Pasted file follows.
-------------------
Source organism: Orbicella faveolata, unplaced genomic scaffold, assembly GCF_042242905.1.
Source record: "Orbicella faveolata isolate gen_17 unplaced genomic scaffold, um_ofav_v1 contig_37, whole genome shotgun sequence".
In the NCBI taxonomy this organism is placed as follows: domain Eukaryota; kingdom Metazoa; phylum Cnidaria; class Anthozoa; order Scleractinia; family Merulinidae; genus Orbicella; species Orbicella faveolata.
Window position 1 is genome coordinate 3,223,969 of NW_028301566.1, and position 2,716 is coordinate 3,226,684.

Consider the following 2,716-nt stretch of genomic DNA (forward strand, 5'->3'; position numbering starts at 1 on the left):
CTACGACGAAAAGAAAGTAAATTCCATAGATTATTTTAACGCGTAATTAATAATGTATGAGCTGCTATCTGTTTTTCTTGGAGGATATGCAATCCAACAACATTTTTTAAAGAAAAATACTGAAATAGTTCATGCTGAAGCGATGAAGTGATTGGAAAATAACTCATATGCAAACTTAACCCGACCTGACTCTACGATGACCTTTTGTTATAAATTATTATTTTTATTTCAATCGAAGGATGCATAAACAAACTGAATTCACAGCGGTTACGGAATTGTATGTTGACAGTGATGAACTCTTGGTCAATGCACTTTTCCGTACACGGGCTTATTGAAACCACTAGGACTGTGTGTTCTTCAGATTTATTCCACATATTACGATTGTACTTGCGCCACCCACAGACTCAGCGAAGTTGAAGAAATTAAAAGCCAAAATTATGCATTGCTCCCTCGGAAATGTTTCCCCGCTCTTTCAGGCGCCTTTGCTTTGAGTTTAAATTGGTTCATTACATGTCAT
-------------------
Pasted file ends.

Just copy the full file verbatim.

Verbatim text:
Source organism: Orbicella faveolata, unplaced genomic scaffold, assembly GCF_042242905.1.
Source record: "Orbicella faveolata isolate gen_17 unplaced genomic scaffold, um_ofav_v1 contig_37, whole genome shotgun sequence".
In the NCBI taxonomy this organism is placed as follows: domain Eukaryota; kingdom Metazoa; phylum Cnidaria; class Anthozoa; order Scleractinia; family Merulinidae; genus Orbicella; species Orbicella faveolata.
Window position 1 is genome coordinate 3,223,969 of NW_028301566.1, and position 2,716 is coordinate 3,226,684.

Consider the following 2,716-nt stretch of genomic DNA (forward strand, 5'->3'; position numbering starts at 1 on the left):
CTACGACGAAAAGAAAGTAAATTCCATAGATTATTTTAACGCGTAATTAATAATGTATGAGCTGCTATCTGTTTTTCTTGGAGGATATGCAATCCAACAACATTTTTTAAAGAAAAATACTGAAATAGTTCATGCTGAAGCGATGAAGTGATTGGAAAATAACTCATATGCAAACTTAACCCGACCTGACTCTACGATGACCTTTTGTTATAAATTATTATTTTTATTTCAATCGAAGGATGCATAAACAAACTGAATTCACAGCGGTTACGGAATTGTATGTTGACAGTGATGAACTCTTGGTCAATGCACTTTTCCGTACACGGGCTTATTGAAACCACTAGGACTGTGTGTTCTTCAGATTTATTCCACATATTACGATTGTACTTGCGCCACCCACAGACTCAGCGAAGTTGAAGAAATTAAAAGCCAAAATTATGCATTGCTCCCTCGGAAATGTTTCCCCGCTCTTTCAGGCGCCTTTGCTTTGAGTTTAAATTGGTTCATTACATGTCAT